Time With Thérèse


The Way and Life of Thérèse of Lisieux

by Joseph F. Schmidt, FSC

The Word Among Us, 2007

352 pages, $16.95

To order: (800) 775-9673


The “Little Flower” played an important part in my life when I was a freshly married woman. At that time I was moved to once again pick up her autobiography, The Story of a Soul. I had already tried two or three times earlier in life, but found it simply too syrupy and sentimental for my taste. But in striving to live out my new vocation, I found that her text suddenly became alive and meaningful to me. I experienced a pivotal turning point in my spiritual development as her “little way” became clear to me.

That was many years ago and, as happens with spiritual journeys — including St. Thérèse’s, I was surprised to learn — I got bogged down with routine and responsibilities. Fast forward to this past February. I was facing Lent and wondering how I could restore some of the fervor in this “dry” time.

The answer fell right into my hands in this brilliant, beautiful exploration of my favorite saint’s path to Jesus. Christian Brother Joseph Schmidt presents us with a Little Flower who is accessible, only too human and filled with such a burning love for Jesus that she gave her all, without reservation, to him.

Thérèse was bold to say “I want to become a saint” and, with the support of finally finding a good spiritual director and confessor, moved onto that path. There’s no self-aggrandizement, however. She knows she can never be perfect. Indeed she deems it an error to put all one’s energy into that pursuit. For her, holiness is “a matter of becoming more and more available to God.” Every moment of every day she tries to do this.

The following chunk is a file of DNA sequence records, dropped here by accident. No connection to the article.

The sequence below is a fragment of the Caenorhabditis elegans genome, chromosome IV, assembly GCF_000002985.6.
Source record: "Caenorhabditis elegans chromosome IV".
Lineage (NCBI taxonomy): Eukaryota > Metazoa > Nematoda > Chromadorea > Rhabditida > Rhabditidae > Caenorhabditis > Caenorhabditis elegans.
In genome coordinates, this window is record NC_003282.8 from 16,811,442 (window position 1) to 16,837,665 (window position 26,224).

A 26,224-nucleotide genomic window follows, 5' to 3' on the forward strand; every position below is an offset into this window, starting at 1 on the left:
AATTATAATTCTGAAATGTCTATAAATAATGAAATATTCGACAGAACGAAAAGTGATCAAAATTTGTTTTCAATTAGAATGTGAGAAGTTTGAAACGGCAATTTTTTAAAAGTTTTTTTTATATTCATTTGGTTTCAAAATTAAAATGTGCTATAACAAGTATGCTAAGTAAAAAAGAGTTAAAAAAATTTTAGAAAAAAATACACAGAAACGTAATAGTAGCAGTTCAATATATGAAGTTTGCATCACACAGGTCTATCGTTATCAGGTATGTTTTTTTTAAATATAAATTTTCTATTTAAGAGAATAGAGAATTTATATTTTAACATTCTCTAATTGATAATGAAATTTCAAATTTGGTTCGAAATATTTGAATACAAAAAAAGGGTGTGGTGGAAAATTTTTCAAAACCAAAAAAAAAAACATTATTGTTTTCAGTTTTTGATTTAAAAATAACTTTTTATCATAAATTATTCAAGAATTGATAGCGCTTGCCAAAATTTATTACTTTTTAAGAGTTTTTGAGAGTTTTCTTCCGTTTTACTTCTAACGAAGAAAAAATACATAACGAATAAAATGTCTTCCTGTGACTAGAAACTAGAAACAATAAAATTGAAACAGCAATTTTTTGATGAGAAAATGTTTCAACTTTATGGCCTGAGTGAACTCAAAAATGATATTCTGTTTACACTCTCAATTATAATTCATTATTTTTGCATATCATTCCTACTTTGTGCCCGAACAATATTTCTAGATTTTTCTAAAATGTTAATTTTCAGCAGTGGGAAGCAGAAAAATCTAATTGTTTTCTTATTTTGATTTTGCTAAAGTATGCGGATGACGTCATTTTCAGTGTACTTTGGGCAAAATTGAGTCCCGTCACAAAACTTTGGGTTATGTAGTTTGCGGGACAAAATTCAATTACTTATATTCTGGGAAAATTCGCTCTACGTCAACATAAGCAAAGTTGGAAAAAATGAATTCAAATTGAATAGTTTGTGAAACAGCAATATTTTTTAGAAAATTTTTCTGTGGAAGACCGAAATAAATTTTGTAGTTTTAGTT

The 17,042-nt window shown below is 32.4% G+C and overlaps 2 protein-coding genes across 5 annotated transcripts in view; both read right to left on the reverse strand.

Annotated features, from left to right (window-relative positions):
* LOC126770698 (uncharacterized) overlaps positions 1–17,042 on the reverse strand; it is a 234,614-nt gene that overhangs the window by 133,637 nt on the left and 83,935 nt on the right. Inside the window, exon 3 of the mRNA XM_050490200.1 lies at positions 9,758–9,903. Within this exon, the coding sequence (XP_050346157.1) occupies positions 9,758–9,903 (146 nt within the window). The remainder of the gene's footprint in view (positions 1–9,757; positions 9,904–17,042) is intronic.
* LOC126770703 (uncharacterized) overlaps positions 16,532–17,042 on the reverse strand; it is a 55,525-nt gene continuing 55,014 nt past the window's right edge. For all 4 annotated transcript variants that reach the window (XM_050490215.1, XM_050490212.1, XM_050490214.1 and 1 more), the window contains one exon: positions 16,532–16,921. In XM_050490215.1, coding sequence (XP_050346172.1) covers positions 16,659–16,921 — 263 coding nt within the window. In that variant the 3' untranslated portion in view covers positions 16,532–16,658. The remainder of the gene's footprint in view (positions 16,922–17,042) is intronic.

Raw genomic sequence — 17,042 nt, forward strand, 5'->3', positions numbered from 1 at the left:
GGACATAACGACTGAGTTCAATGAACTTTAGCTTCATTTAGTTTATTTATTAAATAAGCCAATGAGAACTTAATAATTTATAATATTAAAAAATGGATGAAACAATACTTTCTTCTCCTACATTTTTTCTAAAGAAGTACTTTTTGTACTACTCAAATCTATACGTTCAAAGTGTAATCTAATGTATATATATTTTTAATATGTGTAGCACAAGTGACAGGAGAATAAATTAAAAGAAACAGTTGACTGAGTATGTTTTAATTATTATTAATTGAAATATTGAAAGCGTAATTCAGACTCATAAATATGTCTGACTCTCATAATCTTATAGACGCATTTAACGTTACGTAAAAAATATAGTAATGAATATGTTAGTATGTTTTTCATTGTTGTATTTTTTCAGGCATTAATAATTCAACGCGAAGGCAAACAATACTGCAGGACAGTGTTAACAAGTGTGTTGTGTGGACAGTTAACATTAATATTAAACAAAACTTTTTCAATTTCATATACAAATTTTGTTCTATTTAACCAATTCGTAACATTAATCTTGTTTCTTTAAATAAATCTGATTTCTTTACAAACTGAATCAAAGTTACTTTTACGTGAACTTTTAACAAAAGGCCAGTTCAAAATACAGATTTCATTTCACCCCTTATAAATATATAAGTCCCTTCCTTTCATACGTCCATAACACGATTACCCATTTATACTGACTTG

Brother Joseph explains: “The ability to transform her relationships into precious jewels became for Thérèse a consummate skill and a great grace.” But, he points out, she was to be sorely tested. During the last 18 months of her short life, she entered “a dark underground cavern, a tunnel with no end. … She was seized by a radical, existential sense of nothingness.”

Thérèse, we learn, was even tempted to commit suicide. Her belief in eternal life was almost lost — yet she held on by faith alone, offering her torment for atheists.

Thérèse is a saint full of surprises. She was as human as we are, so her sanctity seems all the more accessible. Reachable, even. Which is exactly what the Church wants to show us by canonizing saints. It occurs to me that the Little Flower’s devotion to the Eucharist is a perfect leitmotif to drive us toward the upcoming 2008 Eucharistic Congress in Quebec City.

Much has been written about Thérèse, yet Brother Joseph has found a way to present her to us in a fresh and exciting way. In clear and loving language, he’ll help you understand why St. Thérèse was named a doctor of the Church.

Her Little Way is definitely for us little people. And there’s nothing little about where it leads if faithfully followed: straight into the arms of God.

Lorraine Williams writes from
Markham, Ontario.